A reader asks, “After a long period of unemployment, I was offered a telecommute job. I’ve never worked from home before! Any suggestions?”
Sure! I’ve been working remotely for ages and it’s definitely a love-hate thing.
Here are 3 tips to help, whether you’re working remotely for a corporation or starting your own business.
(1) Be firm about boundaries.
Many people — neighbors, friends, telemarketers — assume you’re available 24/7 because you’re home. If you’re over 45, they think you’re retired.
Decide how you’ll deal with calls during your work hours.
If you recognize the number, and you want to answer, say, “I’m in the middle of something. Can you call me back?”
If you don’t recognize the number, don’t answer.
Set up client calls on a line that’s not your home number. You can use freeconferencecall.com, zoom.us or another service. That way you can record the calls so the client doesn’t have to take notes (and you have a record of what was said).
Say a firm “no” when friends ask if you’ll sign for a package. In my early days, a neighbor asked if I’d take care of the furniture delivery people … which could mean an hour or more away from my desk.
Practice telling the UPS driver, “I cannot accept packages for anyone except myself and my family.” Even better: rent a mail drop and send all your packages there. Clients may not appreciate your saying, “I have to stop and sign for a package” when they’re in the middle of a sensitive discussion.
No matter how politely you decline, some friends will never understand. And they won’t hear you the first, second or third time.
Setting boundaries with family? Yes, but that’s beyond my scope here.
And inevitably something will happen. I was right in the middle of a webinar one time when a substitute dog walker arrived to take my dog. Someone on the call responded critically: “The dog walker should have a key.” She did, but she was on vacation, and the substitute disregarded the instructions he’d been given.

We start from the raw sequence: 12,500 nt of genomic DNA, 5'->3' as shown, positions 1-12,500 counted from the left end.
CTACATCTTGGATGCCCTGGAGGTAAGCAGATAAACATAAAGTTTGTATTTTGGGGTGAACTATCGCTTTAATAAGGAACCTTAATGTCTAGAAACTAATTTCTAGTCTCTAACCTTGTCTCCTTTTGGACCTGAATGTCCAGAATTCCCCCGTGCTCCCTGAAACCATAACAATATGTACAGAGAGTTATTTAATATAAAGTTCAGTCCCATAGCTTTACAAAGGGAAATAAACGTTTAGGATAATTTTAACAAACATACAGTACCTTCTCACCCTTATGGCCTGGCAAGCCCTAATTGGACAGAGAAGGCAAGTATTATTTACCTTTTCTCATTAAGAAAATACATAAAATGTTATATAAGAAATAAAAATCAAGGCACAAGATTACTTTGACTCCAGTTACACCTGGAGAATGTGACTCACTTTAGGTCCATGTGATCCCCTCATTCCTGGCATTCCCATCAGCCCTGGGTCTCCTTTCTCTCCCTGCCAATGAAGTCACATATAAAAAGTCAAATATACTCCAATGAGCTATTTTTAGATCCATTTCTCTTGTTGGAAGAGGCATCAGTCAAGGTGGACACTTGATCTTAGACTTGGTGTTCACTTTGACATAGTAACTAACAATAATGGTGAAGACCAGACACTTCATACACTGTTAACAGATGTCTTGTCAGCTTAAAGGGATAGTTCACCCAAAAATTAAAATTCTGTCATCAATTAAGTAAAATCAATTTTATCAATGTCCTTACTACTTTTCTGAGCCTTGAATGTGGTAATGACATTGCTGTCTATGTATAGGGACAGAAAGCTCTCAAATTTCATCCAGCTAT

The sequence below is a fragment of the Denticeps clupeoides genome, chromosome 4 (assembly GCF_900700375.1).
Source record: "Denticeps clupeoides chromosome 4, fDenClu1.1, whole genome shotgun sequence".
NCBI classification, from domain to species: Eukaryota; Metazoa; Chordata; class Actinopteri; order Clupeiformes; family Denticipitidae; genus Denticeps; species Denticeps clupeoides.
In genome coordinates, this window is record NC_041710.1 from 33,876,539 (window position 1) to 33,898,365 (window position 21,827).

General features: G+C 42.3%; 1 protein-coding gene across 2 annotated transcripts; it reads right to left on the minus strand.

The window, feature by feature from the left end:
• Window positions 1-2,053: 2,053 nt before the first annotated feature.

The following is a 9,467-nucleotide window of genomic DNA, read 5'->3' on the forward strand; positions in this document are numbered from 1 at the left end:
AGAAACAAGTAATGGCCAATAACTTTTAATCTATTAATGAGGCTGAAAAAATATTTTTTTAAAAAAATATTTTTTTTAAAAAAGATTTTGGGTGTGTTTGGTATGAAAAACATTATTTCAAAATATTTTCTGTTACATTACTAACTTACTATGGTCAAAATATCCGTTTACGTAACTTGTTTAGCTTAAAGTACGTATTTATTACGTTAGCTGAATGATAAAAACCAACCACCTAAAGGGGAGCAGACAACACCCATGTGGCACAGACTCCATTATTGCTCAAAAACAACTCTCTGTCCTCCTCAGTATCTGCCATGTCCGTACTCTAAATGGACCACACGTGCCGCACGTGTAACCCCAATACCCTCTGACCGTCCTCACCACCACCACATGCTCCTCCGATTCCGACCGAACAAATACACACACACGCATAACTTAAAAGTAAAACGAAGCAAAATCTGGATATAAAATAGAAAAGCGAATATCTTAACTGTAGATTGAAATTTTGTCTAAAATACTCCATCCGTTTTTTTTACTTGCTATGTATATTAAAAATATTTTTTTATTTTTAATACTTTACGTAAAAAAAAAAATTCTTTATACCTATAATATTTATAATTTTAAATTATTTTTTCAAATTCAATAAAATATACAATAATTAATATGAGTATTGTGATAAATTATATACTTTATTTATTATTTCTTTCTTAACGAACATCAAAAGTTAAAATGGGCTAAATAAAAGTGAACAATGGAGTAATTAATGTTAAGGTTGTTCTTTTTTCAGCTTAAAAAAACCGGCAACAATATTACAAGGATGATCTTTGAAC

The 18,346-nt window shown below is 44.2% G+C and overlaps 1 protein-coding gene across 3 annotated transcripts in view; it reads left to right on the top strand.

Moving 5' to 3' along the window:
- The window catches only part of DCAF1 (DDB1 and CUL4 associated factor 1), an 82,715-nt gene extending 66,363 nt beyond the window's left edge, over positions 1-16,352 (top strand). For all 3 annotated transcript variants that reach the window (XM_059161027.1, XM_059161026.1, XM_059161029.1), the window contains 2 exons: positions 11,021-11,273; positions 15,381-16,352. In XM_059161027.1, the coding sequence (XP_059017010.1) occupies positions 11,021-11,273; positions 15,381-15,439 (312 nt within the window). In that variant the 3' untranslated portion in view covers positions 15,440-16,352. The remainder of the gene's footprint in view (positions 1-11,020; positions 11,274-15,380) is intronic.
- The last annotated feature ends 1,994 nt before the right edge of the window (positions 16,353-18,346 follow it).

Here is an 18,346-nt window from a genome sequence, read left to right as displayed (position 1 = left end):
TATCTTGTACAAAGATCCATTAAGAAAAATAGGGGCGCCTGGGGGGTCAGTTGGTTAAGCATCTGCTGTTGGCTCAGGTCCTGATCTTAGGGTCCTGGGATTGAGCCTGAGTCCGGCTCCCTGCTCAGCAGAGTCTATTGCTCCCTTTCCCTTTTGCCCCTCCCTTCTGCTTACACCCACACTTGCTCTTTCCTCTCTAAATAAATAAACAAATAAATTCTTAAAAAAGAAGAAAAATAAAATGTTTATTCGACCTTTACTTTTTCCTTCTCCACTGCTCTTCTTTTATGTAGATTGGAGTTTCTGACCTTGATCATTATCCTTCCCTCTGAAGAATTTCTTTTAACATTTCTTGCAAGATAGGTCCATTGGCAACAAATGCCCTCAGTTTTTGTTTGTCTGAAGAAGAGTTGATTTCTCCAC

(2) Consider joining a coworking space.
If your budget permits, a coworking space makes a better workspace than a coffee shop. You can put on your earphones and work steadily. In most spaces, you’ll be left alone if you look busy. My coworking space, IndyHall, has a special quiet area for people who don’t want to be disturbed. It’s like the Quiet Car: no phones or conversations. I prefer the background noise, with headphones. Ask your accountant if it’s tax-deductible.
(3) Schedule around your own productivity pattern.
People who work best in long spurts need to clear their calendars. They might schedule client consultations all together in one day, go to the gym after hours, hire a dog-walker and arrange for reminders so they won’t miss important meetings (and lunch).
Those who work in short bursts (which is my pattern) will be tempted by breaks and interruptions. I get more done when I break up my day with dog walks, lunch meetings and exercise classes.
Remember that productivity includes paying others to do personal chores as well as business activities. Sure the grocery store will be empty on Tuesday morning — but should you be there? These days you can order groceries online. Pay your dog-walker to take Fido and Fluffy to the vet. Organizations like TaskRabbit will help you get chores done while you work.
Tim Ferriss (author of of The Four Hour Workweek) asks: “What is the one thing you can do that would make you feel the day was productive and successful?” Ask the question early, he says, so you’ll have time to get it done.
Readers: What are your work-at-home challenges and solutions? Please post a comment.